Using his mother’s show-business contacts, Charlie became a professional entertainer in 1897 when he joined the Eight Lancashire Lads, a clog-dancing act. His subsequent stage credits include a small role in William Gillette’s Sherlock Holmes (1899) and a stint with the vaudeville act Casey’s Court Circus. In 1908 he joined the Fred Karno pantomime troupe, quickly rising to star status as The Drunk in the ensemble sketch A Night in an English Music Hall.

While touring America with the Karno company in 1913, Chaplin was signed to appear in Mack Sennett’s Keystone comedy films. Though his first Keystone one-reeler, Making a Living (1914), was not the failure that historians have claimed, Chaplin’s initial screen character, a mercenary dandy, did not show him to best advantage. Ordered by Sennett to come up with a more-workable screen image, Chaplin improvised an outfit consisting of a too-small coat, too-large pants, floppy shoes, and a battered derby. As a finishing touch, he pasted on a postage-stamp mustache and adopted a cane as an all-purpose prop. It was in his second Keystone film, Kid Auto Races at Venice (1914), that Chaplin’s immortal screen alter ego, “the Little Tramp,” was born.

In truth, Chaplin did not always portray a tramp; in many of his films his character was employed as a waiter, store clerk, stagehand, fireman, and the like. His character might be better described as the quintessential misfit—shunned by polite society, unlucky in love, jack-of-all-trades but master of none. He was also a survivor, forever leaving past sorrows behind, jauntily shuffling off to new adventures. The Tramp’s appeal was universal: audiences loved his cheekiness, his deflation of pomposity, his casual savagery, his unexpected gallantry, and his resilience in the face of adversity. Some historians have traced the Tramp’s origins to Chaplin’s math childhood, while others have suggested that the character had its roots in the motto of Chaplin’s mentor, Fred Karno: “Keep it wistful, gentlemen, keep it wistful.” Whatever the case, within months after his movie debut, Chaplin was the screen’s biggest star.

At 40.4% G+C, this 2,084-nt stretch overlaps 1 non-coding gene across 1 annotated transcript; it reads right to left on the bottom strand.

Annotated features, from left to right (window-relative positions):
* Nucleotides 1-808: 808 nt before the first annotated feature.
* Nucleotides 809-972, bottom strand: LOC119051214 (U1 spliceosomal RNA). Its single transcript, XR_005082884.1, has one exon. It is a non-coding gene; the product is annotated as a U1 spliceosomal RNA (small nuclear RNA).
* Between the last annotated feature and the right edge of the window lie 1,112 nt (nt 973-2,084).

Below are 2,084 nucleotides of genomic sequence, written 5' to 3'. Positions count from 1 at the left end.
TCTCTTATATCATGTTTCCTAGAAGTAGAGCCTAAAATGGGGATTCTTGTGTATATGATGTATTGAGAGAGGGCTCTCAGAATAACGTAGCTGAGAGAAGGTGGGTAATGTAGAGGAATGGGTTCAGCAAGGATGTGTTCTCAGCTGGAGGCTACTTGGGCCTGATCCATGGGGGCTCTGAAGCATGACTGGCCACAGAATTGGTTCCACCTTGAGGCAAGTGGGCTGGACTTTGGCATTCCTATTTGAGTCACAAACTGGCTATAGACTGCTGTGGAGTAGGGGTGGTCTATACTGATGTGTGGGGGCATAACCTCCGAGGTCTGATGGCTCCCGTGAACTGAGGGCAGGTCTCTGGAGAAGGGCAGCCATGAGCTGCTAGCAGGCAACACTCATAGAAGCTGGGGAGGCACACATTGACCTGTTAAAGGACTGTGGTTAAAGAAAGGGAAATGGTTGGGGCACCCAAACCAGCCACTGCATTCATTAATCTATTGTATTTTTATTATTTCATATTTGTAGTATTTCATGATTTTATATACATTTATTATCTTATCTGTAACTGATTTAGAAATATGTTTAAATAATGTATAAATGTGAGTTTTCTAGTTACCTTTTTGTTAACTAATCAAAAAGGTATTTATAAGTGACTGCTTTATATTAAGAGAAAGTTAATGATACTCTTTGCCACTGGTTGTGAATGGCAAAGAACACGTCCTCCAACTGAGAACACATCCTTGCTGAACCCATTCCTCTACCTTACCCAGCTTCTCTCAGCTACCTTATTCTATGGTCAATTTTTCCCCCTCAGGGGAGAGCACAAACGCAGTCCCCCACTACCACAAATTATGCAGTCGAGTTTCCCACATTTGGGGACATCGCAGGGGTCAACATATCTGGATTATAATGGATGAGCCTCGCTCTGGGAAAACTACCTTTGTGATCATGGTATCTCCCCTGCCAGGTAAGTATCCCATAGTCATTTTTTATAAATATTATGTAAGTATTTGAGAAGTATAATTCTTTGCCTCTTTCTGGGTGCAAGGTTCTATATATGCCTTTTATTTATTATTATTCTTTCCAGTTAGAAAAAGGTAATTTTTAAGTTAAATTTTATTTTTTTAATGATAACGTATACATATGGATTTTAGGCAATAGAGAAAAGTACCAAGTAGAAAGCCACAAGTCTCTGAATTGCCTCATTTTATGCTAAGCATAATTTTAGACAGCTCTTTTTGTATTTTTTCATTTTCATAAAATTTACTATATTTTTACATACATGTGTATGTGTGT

His 35 Keystone comedies can be regarded as the Tramp’s gestation period, during which a caricature became a character. The films improved steadily once Chaplin became his own director. In 1915 he left Sennett to accept a $1,250-weekly contract at Essanay Studios. It was there that he began to inject elements of pathos into his comedy, notably in such shorts as The Tramp (1915) and Burlesque on Carmen (1915). He moved on to an even more lucrative job ($670,000 per year) at the Mutual Company Film Corporation. There, during an 18-month period, he made the 12 two-reelers that many regard as his finest films, among them such gems as One A.M. (1916), The Rink (1916), The Vagabond (1916), and Easy Street (1917). It was then, in 1917, that Chaplin found himself attacked for the first (though hardly the last) time by the press. He was criticized for not enlisting to fight in World War I. To aid the war effort, Chaplin raised funds for the troops via bond drives.